Furthermore, while I am by no means a fashionista, I do have my own sense of style that some have told me seems “effortless.” It’s actually not effortless but intended to seem effortless, made more challenging by the fact that attractive and comfortable (let alone eco-friendly) vegan shoes can be hard to come by. There were really cheap and poor quality, although often cute, shoes that you can find at mainstream stores, and then expensive, couture-type shoes that were way out of my price range. This particular fashion challenge could not withstand my tenacity when it comes to online shopping, however. After years of trial and error, I did manage to discover some winners that I’ve come to rely on (see list below).
Tips on buying shoes
By choosing shoes that are versatile, it’s more likely we’ll only buy shoes that will be worn over and over again until they’re worn out. This helps minimize our ecological footprint and is easier on our wallets.
Relating to my “effortful effortless” look, I’ve acquired some tips on buying shoes that make for good investments, courtesy of my mom’s friend. This friend, who was a big deal in the fashion industry in the 70s and 80s, says that women should always have a few pairs of beige or nude shoes because they go with everything. I’ve found this particularly true for fall and spring. Other neutrals I’ve found to be helpful are black and brown in winter, and gold in the summer.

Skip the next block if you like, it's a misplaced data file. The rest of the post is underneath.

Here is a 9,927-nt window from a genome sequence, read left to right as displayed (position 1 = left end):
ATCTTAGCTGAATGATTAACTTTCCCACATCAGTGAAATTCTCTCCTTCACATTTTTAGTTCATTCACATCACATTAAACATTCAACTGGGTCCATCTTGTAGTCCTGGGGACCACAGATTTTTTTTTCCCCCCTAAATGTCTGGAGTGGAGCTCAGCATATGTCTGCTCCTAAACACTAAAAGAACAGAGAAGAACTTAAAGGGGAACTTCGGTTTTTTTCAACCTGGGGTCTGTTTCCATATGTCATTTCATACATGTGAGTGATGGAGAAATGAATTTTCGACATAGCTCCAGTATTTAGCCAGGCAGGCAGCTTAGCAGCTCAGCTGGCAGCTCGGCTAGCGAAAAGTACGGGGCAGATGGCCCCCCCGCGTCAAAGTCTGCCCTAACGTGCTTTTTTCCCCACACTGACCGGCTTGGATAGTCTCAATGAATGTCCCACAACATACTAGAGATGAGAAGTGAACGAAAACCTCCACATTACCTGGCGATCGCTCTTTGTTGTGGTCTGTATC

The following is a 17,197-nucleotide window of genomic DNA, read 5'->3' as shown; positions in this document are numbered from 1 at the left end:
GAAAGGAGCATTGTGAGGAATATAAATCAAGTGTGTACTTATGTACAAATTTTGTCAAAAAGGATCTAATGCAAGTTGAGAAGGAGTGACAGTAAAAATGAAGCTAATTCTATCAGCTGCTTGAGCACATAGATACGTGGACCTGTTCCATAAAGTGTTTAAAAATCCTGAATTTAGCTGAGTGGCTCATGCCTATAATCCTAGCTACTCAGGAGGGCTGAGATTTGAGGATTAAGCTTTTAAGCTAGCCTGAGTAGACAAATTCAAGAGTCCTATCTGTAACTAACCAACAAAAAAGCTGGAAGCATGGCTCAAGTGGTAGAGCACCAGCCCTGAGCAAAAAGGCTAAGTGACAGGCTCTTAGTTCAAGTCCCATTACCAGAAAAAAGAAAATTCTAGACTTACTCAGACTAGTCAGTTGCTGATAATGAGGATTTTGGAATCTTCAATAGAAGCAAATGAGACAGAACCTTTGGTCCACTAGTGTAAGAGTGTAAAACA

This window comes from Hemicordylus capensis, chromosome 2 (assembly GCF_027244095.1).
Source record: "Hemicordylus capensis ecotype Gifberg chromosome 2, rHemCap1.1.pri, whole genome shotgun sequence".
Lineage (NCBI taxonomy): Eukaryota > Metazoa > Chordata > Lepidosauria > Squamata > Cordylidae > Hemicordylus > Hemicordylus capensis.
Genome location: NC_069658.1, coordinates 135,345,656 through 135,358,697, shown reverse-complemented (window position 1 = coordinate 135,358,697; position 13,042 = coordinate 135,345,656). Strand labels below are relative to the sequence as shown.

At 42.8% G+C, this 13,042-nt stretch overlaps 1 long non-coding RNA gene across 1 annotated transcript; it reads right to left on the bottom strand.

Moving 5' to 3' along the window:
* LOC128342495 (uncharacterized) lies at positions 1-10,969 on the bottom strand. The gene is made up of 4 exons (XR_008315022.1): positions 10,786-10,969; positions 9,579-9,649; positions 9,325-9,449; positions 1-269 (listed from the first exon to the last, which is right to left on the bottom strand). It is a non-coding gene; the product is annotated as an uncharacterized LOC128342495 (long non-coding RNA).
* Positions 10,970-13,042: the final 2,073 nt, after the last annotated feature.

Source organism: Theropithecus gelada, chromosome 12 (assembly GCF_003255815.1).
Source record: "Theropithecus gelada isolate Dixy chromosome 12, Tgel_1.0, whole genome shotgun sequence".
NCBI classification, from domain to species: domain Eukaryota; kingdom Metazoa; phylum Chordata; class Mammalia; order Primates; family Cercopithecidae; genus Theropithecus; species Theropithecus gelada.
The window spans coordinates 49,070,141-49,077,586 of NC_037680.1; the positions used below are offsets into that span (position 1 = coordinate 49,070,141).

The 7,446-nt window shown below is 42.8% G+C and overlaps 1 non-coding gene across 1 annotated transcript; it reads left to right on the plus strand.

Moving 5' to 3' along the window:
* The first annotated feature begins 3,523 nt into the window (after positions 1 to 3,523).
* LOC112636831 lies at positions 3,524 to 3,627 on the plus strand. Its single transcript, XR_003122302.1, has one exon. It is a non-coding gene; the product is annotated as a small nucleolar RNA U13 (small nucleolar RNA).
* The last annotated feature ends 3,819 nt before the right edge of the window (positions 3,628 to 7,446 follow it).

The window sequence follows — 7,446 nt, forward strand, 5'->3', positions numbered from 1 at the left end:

Another thing this friend said was that the woman should always wear the dress and not the other way around. In other words, the outfit, shoes, whatever, should seem like almost a natural extension of us. I think the more our style authentically reflects who we are as individuals, the more comfortable and confident we’ll be.
My round up of favorite vegan shoe companies
I just want to preface these by saying that I get tons of compliments on my vegan shoes. Way more than I ever got when I wore leather. Just as my omnivore friends tend to be really impressed by how tasty meals at vegan restaurants are, they are also surprised when they find out that my shoes and bags are vegan.
Vegetarian Shoes – Great for practical, low-key shoes. I have their Snug Boot – cozy vegetarian Uggs, Fleur Boot – great for walking around the city in the winter, and Thelma Boot – ankle cowboy boots, perfect for spring and fall.
Unstitched Utilities – Versatile and original eco-friendly sneakers. I wear their Tyveck sneakers all the time in fall and spring.
Neuaura – Vegan shoes that are both attractive and comfortable. I used to have some great knee-high boots from them that were awesome.
BeyondSkin – UK-based company with sophisticated vegan shoes. I have some gold wedge sandals from them that I wear all the time in summer.